Infact, he makes much of his silence, and flings a shairi or two at you. He has brought himself to believe that he or his office is above all such things, and it his colleagues have made hay, go and ask them. He himself is squeaky clean and how dare you point your finger at me?
Unfortunately, this is not how foreigners – and most Indians – see it. The buck stops here, said Harry S. Truman, and he pointed at his desk. For Dr Manmohan Singh, it stops everywhere else, but not at his desk. The Washington Post reporter accuses him of intellectual dishonesty, strong words for a reporter to use in the case of a Prime Minister of the host country, but many people will agree with him.
What was the government’s immediate reaction to the report? The information and broadcasting minister, who is supposed to be the keeper of the government’s conscience, said she would take up the matter officially and demand an apology. The lady protests too much. Apology from whom? The newspaper has already said it will not apologise. It will publish any letter the government cares to give, but neither the newspaper nor the Delhi-based reporter will apologise and stand by their piece.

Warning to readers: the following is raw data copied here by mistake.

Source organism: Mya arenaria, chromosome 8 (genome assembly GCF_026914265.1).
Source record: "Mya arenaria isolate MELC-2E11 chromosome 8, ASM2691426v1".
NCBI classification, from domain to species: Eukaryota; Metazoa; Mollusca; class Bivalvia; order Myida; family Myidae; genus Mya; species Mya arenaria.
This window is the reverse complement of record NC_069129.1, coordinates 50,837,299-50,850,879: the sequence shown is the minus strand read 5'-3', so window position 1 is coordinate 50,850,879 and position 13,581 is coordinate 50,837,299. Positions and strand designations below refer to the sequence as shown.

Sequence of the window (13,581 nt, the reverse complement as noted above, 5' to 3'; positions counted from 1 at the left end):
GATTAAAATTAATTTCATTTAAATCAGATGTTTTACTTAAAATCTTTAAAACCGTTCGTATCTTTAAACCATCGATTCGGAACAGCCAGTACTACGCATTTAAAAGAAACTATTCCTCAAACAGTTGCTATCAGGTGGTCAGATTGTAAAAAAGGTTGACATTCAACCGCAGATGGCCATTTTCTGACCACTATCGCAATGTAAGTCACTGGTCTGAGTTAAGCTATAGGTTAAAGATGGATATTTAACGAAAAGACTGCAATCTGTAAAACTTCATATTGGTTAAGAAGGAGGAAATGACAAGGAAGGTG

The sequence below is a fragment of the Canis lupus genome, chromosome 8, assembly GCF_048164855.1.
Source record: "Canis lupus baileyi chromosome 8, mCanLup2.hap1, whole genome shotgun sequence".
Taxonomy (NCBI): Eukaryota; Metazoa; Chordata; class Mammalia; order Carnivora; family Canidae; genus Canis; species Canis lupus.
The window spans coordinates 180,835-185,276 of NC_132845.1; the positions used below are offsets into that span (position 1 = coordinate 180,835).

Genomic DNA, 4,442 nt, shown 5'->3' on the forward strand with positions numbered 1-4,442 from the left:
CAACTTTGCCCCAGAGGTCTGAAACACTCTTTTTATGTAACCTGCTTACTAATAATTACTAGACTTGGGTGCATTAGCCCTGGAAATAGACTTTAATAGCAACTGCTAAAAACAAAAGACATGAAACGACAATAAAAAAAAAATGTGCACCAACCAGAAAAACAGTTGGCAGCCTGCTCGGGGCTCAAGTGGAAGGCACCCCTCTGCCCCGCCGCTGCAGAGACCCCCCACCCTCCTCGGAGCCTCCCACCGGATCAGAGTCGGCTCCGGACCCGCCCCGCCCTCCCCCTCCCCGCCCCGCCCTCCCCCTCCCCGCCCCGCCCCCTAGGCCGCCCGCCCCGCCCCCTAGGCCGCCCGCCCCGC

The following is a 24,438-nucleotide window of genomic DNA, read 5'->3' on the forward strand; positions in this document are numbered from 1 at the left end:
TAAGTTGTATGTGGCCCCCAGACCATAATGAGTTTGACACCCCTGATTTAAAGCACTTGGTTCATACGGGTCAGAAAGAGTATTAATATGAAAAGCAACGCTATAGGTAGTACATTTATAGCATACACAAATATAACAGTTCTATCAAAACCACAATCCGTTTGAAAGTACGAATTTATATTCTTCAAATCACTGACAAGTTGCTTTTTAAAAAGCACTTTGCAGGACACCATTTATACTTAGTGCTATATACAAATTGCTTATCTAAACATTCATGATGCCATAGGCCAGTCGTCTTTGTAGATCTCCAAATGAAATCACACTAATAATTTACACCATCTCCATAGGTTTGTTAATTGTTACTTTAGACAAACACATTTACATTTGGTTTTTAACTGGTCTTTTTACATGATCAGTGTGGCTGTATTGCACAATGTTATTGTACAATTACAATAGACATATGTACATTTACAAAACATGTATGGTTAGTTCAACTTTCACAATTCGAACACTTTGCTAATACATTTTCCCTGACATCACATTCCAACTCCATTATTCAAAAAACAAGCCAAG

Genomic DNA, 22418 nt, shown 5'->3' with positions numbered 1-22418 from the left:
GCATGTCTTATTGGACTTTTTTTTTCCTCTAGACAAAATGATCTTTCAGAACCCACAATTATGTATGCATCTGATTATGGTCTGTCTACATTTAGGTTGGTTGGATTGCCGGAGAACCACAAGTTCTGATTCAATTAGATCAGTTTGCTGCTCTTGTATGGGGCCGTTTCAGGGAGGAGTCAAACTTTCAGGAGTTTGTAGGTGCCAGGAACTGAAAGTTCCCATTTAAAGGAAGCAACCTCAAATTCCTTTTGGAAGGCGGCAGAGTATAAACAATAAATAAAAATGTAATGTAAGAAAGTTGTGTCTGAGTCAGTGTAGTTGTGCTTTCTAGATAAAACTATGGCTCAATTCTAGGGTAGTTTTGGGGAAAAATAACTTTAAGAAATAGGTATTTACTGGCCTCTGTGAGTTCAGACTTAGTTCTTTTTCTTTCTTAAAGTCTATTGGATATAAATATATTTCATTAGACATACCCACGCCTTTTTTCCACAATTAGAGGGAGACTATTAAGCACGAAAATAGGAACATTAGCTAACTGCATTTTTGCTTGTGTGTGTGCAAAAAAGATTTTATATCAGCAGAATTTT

Our lady can go to Hillary Clinton, through the devious channels governments do their business and lodge her complaint. What can poor Hillary do? She cannot take up the matter with the newspaper as that is almost a felony in the US. She cannot send income tax people to raid the proprietor’s premises, as our authorities do in India. She cannot ask the equivalent of our CBI to pull up the owners, or else, as is routinely done in India. She cannot even speak to the owner’s wife at a cocktail party as that would be construed as intimidation, and poor Hillary would be out of a job. It is not a matter between governments, whatever our information ministers might think, but between the newspaper and the PM, and there is little the PM can do but adopt another Buddha – like pose, and try to forget the whole thing.